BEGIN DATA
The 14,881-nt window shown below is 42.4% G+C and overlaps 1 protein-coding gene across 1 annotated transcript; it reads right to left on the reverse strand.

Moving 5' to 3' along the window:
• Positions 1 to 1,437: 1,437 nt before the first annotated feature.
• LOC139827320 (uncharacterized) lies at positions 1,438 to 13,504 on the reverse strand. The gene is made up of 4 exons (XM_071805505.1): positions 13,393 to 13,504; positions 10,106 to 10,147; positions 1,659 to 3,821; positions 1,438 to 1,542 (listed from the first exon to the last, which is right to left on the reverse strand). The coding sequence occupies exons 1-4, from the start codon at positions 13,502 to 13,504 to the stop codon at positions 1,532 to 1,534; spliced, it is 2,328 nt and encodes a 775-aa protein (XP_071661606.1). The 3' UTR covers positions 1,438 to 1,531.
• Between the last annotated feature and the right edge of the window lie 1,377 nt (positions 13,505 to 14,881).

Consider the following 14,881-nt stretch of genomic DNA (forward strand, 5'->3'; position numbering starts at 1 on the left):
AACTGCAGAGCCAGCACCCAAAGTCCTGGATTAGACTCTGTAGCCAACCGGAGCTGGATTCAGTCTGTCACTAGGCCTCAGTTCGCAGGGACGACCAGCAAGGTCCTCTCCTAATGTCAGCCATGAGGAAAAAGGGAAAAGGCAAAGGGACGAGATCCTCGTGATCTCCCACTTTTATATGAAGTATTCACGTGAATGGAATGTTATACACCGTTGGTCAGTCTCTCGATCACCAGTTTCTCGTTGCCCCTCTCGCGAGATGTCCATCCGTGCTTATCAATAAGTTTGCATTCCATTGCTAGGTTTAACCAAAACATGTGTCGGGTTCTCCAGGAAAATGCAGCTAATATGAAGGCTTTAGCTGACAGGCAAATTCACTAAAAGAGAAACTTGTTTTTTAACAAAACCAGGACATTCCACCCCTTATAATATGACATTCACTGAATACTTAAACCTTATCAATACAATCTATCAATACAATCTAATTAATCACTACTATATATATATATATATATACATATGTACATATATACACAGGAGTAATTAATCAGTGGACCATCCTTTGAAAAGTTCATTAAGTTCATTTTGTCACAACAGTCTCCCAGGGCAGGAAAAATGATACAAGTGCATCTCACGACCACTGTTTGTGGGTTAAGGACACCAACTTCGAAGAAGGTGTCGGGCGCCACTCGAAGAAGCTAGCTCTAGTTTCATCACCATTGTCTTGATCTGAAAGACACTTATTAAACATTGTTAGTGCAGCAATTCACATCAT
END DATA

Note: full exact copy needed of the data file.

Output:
The 14,881-nt window shown below is 42.4% G+C and overlaps 1 protein-coding gene across 1 annotated transcript; it reads right to left on the reverse strand.

Moving 5' to 3' along the window:
• Positions 1 to 1,437: 1,437 nt before the first annotated feature.
• LOC139827320 (uncharacterized) lies at positions 1,438 to 13,504 on the reverse strand. The gene is made up of 4 exons (XM_071805505.1): positions 13,393 to 13,504; positions 10,106 to 10,147; positions 1,659 to 3,821; positions 1,438 to 1,542 (listed from the first exon to the last, which is right to left on the reverse strand). The coding sequence occupies exons 1-4, from the start codon at positions 13,502 to 13,504 to the stop codon at positions 1,532 to 1,534; spliced, it is 2,328 nt and encodes a 775-aa protein (XP_071661606.1). The 3' UTR covers positions 1,438 to 1,531.
• Between the last annotated feature and the right edge of the window lie 1,377 nt (positions 13,505 to 14,881).

Consider the following 14,881-nt stretch of genomic DNA (forward strand, 5'->3'; position numbering starts at 1 on the left):
AACTGCAGAGCCAGCACCCAAAGTCCTGGATTAGACTCTGTAGCCAACCGGAGCTGGATTCAGTCTGTCACTAGGCCTCAGTTCGCAGGGACGACCAGCAAGGTCCTCTCCTAATGTCAGCCATGAGGAAAAAGGGAAAAGGCAAAGGGACGAGATCCTCGTGATCTCCCACTTTTATATGAAGTATTCACGTGAATGGAATGTTATACACCGTTGGTCAGTCTCTCGATCACCAGTTTCTCGTTGCCCCTCTCGCGAGATGTCCATCCGTGCTTATCAATAAGTTTGCATTCCATTGCTAGGTTTAACCAAAACATGTGTCGGGTTCTCCAGGAAAATGCAGCTAATATGAAGGCTTTAGCTGACAGGCAAATTCACTAAAAGAGAAACTTGTTTTTTAACAAAACCAGGACATTCCACCCCTTATAATATGACATTCACTGAATACTTAAACCTTATCAATACAATCTATCAATACAATCTAATTAATCACTACTATATATATATATATATATACATATGTACATATATACACAGGAGTAATTAATCAGTGGACCATCCTTTGAAAAGTTCATTAAGTTCATTTTGTCACAACAGTCTCCCAGGGCAGGAAAAATGATACAAGTGCATCTCACGACCACTGTTTGTGGGTTAAGGACACCAACTTCGAAGAAGGTGTCGGGCGCCACTCGAAGAAGCTAGCTCTAGTTTCATCACCATTGTCTTGATCTGAAAGACACTTATTAAACATTGTTAGTGCAGCAATTCACATCAT